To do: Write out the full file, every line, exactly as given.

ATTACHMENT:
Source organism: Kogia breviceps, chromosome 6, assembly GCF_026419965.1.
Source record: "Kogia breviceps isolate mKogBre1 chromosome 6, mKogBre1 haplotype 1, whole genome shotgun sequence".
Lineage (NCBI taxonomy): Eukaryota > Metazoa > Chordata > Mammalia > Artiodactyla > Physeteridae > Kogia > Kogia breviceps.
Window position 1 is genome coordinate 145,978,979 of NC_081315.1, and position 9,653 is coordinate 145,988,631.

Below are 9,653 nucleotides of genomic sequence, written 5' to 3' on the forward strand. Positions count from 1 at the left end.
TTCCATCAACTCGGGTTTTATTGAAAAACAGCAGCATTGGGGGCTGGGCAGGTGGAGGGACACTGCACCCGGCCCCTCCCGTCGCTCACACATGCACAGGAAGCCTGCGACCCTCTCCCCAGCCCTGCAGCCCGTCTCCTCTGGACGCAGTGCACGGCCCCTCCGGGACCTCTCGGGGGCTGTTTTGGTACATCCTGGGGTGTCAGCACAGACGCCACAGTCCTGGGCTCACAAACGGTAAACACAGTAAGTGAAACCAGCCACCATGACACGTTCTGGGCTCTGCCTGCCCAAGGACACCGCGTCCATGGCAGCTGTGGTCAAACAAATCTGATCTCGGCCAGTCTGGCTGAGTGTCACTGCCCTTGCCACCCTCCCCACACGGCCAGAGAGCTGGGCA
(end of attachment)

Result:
Source organism: Kogia breviceps, chromosome 6, assembly GCF_026419965.1.
Source record: "Kogia breviceps isolate mKogBre1 chromosome 6, mKogBre1 haplotype 1, whole genome shotgun sequence".
Lineage (NCBI taxonomy): Eukaryota > Metazoa > Chordata > Mammalia > Artiodactyla > Physeteridae > Kogia > Kogia breviceps.
Window position 1 is genome coordinate 145,978,979 of NC_081315.1, and position 9,653 is coordinate 145,988,631.

Below are 9,653 nucleotides of genomic sequence, written 5' to 3' on the forward strand. Positions count from 1 at the left end.
TTCCATCAACTCGGGTTTTATTGAAAAACAGCAGCATTGGGGGCTGGGCAGGTGGAGGGACACTGCACCCGGCCCCTCCCGTCGCTCACACATGCACAGGAAGCCTGCGACCCTCTCCCCAGCCCTGCAGCCCGTCTCCTCTGGACGCAGTGCACGGCCCCTCCGGGACCTCTCGGGGGCTGTTTTGGTACATCCTGGGGTGTCAGCACAGACGCCACAGTCCTGGGCTCACAAACGGTAAACACAGTAAGTGAAACCAGCCACCATGACACGTTCTGGGCTCTGCCTGCCCAAGGACACCGCGTCCATGGCAGCTGTGGTCAAACAAATCTGATCTCGGCCAGTCTGGCTGAGTGTCACTGCCCTTGCCACCCTCCCCACACGGCCAGAGAGCTGGGCA